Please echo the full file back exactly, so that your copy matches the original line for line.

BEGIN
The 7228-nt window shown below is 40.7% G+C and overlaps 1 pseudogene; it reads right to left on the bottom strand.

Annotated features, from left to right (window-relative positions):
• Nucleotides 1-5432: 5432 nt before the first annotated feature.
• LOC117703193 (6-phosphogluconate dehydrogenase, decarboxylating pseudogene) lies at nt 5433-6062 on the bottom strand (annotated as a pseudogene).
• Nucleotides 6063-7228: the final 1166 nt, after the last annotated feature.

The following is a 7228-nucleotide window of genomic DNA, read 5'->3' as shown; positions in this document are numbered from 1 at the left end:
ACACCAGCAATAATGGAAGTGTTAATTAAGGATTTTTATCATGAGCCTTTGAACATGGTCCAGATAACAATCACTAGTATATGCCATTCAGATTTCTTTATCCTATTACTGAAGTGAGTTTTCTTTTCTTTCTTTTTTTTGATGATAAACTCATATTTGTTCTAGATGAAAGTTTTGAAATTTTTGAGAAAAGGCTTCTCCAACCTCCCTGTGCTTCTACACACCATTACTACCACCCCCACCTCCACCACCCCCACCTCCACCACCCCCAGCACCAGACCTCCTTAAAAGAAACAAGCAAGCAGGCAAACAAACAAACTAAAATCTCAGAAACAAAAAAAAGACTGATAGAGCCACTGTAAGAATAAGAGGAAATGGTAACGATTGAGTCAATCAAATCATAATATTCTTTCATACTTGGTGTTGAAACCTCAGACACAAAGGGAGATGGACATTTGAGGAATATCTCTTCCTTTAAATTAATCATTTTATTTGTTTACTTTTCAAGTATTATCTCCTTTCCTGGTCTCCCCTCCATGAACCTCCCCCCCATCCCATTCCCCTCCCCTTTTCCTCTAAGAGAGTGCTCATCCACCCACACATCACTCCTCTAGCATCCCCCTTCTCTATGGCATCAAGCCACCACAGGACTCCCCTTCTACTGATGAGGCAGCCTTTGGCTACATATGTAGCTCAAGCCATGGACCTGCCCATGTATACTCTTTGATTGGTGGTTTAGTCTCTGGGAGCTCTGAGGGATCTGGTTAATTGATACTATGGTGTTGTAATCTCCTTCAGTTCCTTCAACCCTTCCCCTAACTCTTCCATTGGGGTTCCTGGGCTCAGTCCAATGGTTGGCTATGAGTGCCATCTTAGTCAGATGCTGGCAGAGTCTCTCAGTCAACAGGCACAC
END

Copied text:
The 7228-nt window shown below is 40.7% G+C and overlaps 1 pseudogene; it reads right to left on the bottom strand.

Annotated features, from left to right (window-relative positions):
• Nucleotides 1-5432: 5432 nt before the first annotated feature.
• LOC117703193 (6-phosphogluconate dehydrogenase, decarboxylating pseudogene) lies at nt 5433-6062 on the bottom strand (annotated as a pseudogene).
• Nucleotides 6063-7228: the final 1166 nt, after the last annotated feature.

The following is a 7228-nucleotide window of genomic DNA, read 5'->3' as shown; positions in this document are numbered from 1 at the left end:
ACACCAGCAATAATGGAAGTGTTAATTAAGGATTTTTATCATGAGCCTTTGAACATGGTCCAGATAACAATCACTAGTATATGCCATTCAGATTTCTTTATCCTATTACTGAAGTGAGTTTTCTTTTCTTTCTTTTTTTTGATGATAAACTCATATTTGTTCTAGATGAAAGTTTTGAAATTTTTGAGAAAAGGCTTCTCCAACCTCCCTGTGCTTCTACACACCATTACTACCACCCCCACCTCCACCACCCCCACCTCCACCACCCCCAGCACCAGACCTCCTTAAAAGAAACAAGCAAGCAGGCAAACAAACAAACTAAAATCTCAGAAACAAAAAAAAGACTGATAGAGCCACTGTAAGAATAAGAGGAAATGGTAACGATTGAGTCAATCAAATCATAATATTCTTTCATACTTGGTGTTGAAACCTCAGACACAAAGGGAGATGGACATTTGAGGAATATCTCTTCCTTTAAATTAATCATTTTATTTGTTTACTTTTCAAGTATTATCTCCTTTCCTGGTCTCCCCTCCATGAACCTCCCCCCCATCCCATTCCCCTCCCCTTTTCCTCTAAGAGAGTGCTCATCCACCCACACATCACTCCTCTAGCATCCCCCTTCTCTATGGCATCAAGCCACCACAGGACTCCCCTTCTACTGATGAGGCAGCCTTTGGCTACATATGTAGCTCAAGCCATGGACCTGCCCATGTATACTCTTTGATTGGTGGTTTAGTCTCTGGGAGCTCTGAGGGATCTGGTTAATTGATACTATGGTGTTGTAATCTCCTTCAGTTCCTTCAACCCTTCCCCTAACTCTTCCATTGGGGTTCCTGGGCTCAGTCCAATGGTTGGCTATGAGTGCCATCTTAGTCAGATGCTGGCAGAGTCTCTCAGTCAACAGGCACAC